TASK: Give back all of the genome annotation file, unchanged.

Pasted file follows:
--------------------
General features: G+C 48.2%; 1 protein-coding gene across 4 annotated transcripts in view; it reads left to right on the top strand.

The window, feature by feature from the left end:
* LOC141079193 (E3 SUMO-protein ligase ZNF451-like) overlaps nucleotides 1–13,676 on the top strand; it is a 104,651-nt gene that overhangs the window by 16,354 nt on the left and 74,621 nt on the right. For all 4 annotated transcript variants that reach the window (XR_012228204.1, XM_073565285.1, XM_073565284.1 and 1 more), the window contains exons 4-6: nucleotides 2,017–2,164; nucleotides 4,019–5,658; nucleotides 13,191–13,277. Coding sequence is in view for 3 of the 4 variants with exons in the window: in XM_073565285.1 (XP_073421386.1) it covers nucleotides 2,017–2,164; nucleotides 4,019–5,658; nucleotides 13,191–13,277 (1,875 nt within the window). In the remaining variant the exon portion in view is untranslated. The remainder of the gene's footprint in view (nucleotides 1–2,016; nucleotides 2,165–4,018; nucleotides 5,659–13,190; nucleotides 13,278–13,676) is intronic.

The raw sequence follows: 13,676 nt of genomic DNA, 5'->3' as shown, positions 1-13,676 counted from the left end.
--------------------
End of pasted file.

General features: G+C 48.2%; 1 protein-coding gene across 4 annotated transcripts in view; it reads left to right on the top strand.

The window, feature by feature from the left end:
* LOC141079193 (E3 SUMO-protein ligase ZNF451-like) overlaps nucleotides 1–13,676 on the top strand; it is a 104,651-nt gene that overhangs the window by 16,354 nt on the left and 74,621 nt on the right. For all 4 annotated transcript variants that reach the window (XR_012228204.1, XM_073565285.1, XM_073565284.1 and 1 more), the window contains exons 4-6: nucleotides 2,017–2,164; nucleotides 4,019–5,658; nucleotides 13,191–13,277. Coding sequence is in view for 3 of the 4 variants with exons in the window: in XM_073565285.1 (XP_073421386.1) it covers nucleotides 2,017–2,164; nucleotides 4,019–5,658; nucleotides 13,191–13,277 (1,875 nt within the window). In the remaining variant the exon portion in view is untranslated. The remainder of the gene's footprint in view (nucleotides 1–2,016; nucleotides 2,165–4,018; nucleotides 5,659–13,190; nucleotides 13,278–13,676) is intronic.

The raw sequence follows: 13,676 nt of genomic DNA, 5'->3' as shown, positions 1-13,676 counted from the left end.